Ivy Porter-Henderson (from left), Kevin Henderson and Bradley Porter chat using sign language in the Hope House courtyard in Atlanta. 
PHIL SKINNER FOR THE ATLANTA JOURNAL-CONSTITUTION.

Credit: Phil Skinner

Combined ShapeCaption
Ivy Porter-Henderson (from left), Kevin Henderson and Bradley Porter chat using sign language in the Hope House courtyard in Atlanta. PHIL SKINNER FOR THE ATLANTA JOURNAL-CONSTITUTION.

Credit: Phil Skinner

Credit: Phil Skinner

Porter still moving toward independence, living with his daughter and holding down a job. At his recovery graduation ceremony, he praised his daughter as the only person who would help him. Naturally, that meant a lot to Porter-Henderson.

“Now I see it’s an addiction,” she said. “It’s a disease, and it’s not something (my father) could help.”

“It’s been great to see him go through the program and complete it and work towards being a better man, not only for me but for himself,” she added, her voice breaking with emotion.

“I’m so proud of him; the words can’t really explain how proud I am of his journey. This journey has taught me so much about life, myself, empathy, forgiveness, and love.”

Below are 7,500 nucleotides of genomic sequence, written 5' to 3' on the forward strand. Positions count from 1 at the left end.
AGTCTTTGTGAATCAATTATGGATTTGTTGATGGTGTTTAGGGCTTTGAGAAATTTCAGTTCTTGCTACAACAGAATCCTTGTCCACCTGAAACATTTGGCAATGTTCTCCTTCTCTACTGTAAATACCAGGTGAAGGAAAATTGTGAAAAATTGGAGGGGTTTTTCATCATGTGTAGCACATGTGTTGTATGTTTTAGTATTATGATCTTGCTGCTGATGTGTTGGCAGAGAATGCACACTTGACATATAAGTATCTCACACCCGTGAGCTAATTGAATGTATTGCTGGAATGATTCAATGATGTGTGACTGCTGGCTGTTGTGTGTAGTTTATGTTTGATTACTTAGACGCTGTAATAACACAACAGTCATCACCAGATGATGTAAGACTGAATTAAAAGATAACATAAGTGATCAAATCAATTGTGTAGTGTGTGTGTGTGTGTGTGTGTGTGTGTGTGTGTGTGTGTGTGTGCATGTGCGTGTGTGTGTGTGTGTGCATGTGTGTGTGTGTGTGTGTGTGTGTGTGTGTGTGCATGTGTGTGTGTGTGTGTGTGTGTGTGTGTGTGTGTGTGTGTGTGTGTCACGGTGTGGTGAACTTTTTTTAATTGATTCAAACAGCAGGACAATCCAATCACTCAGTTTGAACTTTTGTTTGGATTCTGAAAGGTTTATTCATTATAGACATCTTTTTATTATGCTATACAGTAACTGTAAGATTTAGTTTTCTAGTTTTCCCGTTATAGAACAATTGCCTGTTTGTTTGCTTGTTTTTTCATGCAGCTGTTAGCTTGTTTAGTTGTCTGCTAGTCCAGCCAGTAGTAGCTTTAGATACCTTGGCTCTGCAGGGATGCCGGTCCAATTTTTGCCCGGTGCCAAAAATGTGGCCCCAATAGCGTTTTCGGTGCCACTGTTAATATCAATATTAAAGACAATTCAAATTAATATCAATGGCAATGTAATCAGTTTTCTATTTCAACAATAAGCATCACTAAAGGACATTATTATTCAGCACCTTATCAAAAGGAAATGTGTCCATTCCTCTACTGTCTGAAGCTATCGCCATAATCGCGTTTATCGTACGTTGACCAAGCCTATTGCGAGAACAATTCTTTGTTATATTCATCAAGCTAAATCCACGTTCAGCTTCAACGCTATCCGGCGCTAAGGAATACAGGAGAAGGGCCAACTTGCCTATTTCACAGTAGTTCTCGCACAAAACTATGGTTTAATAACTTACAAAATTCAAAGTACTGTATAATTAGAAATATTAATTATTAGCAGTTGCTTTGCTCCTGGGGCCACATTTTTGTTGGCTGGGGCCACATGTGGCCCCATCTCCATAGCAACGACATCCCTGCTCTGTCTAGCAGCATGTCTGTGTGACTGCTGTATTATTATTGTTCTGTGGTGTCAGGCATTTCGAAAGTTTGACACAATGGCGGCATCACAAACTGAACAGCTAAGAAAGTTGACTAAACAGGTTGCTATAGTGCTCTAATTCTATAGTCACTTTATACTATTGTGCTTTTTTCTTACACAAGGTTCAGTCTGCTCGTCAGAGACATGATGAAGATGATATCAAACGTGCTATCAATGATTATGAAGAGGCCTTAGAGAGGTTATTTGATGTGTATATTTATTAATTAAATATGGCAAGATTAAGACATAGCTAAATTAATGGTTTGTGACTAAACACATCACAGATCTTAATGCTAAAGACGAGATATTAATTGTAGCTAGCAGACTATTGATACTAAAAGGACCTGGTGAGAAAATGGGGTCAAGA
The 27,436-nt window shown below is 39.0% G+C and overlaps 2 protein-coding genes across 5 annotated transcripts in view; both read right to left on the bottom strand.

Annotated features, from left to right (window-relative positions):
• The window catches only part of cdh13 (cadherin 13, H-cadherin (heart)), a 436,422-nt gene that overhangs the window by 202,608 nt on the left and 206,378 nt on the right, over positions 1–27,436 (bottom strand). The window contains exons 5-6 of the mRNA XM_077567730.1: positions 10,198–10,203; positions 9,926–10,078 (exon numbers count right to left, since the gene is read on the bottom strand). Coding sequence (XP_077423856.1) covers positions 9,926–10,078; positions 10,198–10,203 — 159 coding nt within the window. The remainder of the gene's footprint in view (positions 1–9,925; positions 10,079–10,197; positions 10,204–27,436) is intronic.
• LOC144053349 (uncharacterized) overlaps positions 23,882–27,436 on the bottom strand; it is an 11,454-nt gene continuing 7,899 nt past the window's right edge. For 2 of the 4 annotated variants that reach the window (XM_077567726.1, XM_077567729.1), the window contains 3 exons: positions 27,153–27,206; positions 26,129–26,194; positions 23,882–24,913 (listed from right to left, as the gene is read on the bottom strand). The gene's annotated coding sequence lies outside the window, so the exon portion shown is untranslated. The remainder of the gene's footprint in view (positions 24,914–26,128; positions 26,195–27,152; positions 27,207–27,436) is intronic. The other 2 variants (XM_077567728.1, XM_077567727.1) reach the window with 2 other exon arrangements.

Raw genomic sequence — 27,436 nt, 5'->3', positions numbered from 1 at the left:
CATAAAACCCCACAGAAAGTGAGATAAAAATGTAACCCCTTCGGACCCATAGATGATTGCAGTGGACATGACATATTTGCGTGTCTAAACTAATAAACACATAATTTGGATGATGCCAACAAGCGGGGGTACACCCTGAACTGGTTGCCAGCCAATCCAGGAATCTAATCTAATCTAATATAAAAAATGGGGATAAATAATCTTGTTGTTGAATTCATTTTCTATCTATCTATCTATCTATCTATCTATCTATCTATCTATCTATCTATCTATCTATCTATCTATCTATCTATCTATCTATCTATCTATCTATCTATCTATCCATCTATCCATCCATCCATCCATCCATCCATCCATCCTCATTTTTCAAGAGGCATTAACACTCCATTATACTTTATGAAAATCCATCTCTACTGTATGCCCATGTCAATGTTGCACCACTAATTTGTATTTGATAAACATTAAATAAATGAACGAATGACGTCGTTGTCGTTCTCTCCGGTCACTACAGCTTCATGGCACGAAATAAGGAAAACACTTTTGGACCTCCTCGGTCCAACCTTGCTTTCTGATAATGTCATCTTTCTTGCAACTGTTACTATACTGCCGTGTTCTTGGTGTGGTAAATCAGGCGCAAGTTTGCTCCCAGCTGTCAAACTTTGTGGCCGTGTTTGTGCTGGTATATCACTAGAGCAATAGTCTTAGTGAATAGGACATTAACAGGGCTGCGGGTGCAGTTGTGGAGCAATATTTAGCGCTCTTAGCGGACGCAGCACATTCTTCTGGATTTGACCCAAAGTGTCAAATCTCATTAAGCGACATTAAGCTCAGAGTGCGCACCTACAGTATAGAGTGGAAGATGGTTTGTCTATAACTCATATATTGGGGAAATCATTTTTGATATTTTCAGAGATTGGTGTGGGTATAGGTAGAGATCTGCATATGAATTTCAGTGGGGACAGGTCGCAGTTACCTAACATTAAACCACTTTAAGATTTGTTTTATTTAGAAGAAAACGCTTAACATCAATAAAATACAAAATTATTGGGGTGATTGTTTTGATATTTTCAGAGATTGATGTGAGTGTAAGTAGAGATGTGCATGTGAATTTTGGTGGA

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Portrait of Ivy Porter-Henderson with her father Bradley Porter in the Hope House courtyard in Atlanta. PHIL SKINNER FOR THE ATLANTA JOURNAL-CONSTITUTION.

Credit: Phil Skinner

Portrait of Ivy Porter-Henderson with her father Bradley Porter in the Hope House courtyard in Atlanta. 
PHIL SKINNER FOR THE ATLANTA JOURNAL-CONSTITUTION.

Credit: Phil Skinner

Combined ShapeCaption
Portrait of Ivy Porter-Henderson with her father Bradley Porter in the Hope House courtyard in Atlanta. PHIL SKINNER FOR THE ATLANTA JOURNAL-CONSTITUTION.

Credit: Phil Skinner

Credit: Phil Skinner


MORE DETAILS

In honor of upcoming Father’s Day, CaringWorks is seeking donations to help restore more fathers to their families. The funds will help Hope House treatment services.

To donate for Father’s Day campaign: www.caringworksinc.org/fathersday